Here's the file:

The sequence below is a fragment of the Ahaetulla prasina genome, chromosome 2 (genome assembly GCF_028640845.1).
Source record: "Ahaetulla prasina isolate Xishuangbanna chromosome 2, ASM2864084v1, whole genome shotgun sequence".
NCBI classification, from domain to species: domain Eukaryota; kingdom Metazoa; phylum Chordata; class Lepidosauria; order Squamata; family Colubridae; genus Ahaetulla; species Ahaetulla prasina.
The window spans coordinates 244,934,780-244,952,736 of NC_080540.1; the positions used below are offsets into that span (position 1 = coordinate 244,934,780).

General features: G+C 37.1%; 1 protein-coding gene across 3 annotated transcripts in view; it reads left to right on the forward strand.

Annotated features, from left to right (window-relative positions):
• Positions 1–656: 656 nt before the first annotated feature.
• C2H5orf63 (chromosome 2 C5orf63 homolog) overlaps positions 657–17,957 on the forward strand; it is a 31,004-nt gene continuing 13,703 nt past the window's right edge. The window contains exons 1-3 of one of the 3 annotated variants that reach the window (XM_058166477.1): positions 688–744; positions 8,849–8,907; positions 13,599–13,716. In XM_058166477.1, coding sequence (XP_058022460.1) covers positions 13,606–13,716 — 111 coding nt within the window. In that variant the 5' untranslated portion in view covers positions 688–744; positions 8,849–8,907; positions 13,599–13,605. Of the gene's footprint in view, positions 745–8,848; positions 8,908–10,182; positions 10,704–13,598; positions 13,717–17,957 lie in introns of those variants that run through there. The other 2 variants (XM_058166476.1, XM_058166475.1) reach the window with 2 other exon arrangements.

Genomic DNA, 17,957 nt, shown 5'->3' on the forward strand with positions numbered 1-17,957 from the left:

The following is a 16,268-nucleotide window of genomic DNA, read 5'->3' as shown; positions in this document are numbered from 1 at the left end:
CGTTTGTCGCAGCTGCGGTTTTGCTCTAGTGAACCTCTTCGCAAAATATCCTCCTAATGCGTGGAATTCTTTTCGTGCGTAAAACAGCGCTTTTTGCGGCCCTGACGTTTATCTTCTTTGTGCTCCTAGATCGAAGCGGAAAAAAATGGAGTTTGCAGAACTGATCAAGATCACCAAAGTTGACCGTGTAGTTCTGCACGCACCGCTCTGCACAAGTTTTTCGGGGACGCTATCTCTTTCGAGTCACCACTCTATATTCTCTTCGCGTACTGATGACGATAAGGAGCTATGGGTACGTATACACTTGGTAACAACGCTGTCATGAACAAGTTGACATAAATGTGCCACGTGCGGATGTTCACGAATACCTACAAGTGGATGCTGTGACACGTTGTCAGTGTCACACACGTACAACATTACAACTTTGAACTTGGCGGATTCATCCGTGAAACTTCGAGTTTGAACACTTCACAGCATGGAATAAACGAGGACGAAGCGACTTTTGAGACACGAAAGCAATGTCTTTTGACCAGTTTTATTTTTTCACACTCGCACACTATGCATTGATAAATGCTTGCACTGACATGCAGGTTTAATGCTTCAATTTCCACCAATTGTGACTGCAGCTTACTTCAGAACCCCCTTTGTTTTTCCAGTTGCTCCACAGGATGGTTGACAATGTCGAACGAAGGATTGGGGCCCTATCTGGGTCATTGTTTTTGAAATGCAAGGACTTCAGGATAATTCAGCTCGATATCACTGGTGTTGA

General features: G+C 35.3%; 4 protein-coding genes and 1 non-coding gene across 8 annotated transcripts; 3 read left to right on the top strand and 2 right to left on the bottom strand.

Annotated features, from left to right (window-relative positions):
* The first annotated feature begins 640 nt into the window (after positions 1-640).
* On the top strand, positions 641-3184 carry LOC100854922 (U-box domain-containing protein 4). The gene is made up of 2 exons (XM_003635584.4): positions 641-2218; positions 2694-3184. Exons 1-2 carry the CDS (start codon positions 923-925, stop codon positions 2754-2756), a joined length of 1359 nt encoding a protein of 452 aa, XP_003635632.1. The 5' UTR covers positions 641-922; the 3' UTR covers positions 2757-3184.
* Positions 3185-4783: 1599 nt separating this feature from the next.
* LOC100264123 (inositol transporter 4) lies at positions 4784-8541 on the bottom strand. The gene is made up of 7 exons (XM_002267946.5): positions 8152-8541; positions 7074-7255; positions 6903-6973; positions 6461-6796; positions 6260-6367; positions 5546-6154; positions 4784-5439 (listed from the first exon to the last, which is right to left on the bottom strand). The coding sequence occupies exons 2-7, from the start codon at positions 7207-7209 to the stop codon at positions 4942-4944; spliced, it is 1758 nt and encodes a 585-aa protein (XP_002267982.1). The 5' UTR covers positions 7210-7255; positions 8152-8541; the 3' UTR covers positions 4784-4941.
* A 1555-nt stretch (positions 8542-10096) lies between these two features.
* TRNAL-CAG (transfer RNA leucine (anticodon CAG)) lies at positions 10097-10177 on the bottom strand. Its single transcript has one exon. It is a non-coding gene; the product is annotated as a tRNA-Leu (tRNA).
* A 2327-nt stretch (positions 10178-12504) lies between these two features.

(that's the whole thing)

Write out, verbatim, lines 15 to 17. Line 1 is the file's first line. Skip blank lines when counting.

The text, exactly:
* On the top strand, positions 641-3184 carry LOC100854922 (U-box domain-containing protein 4). The gene is made up of 2 exons (XM_003635584.4): positions 641-2218; positions 2694-3184. Exons 1-2 carry the CDS (start codon positions 923-925, stop codon positions 2754-2756), a joined length of 1359 nt encoding a protein of 452 aa, XP_003635632.1. The 5' UTR covers positions 641-922; the 3' UTR covers positions 2757-3184.
* Positions 3185-4783: 1599 nt separating this feature from the next.
* LOC100264123 (inositol transporter 4) lies at positions 4784-8541 on the bottom strand. The gene is made up of 7 exons (XM_002267946.5): positions 8152-8541; positions 7074-7255; positions 6903-6973; positions 6461-6796; positions 6260-6367; positions 5546-6154; positions 4784-5439 (listed from the first exon to the last, which is right to left on the bottom strand). The coding sequence occupies exons 2-7, from the start codon at positions 7207-7209 to the stop codon at positions 4942-4944; spliced, it is 1758 nt and encodes a 585-aa protein (XP_002267982.1). The 5' UTR covers positions 7210-7255; positions 8152-8541; the 3' UTR covers positions 4784-4941.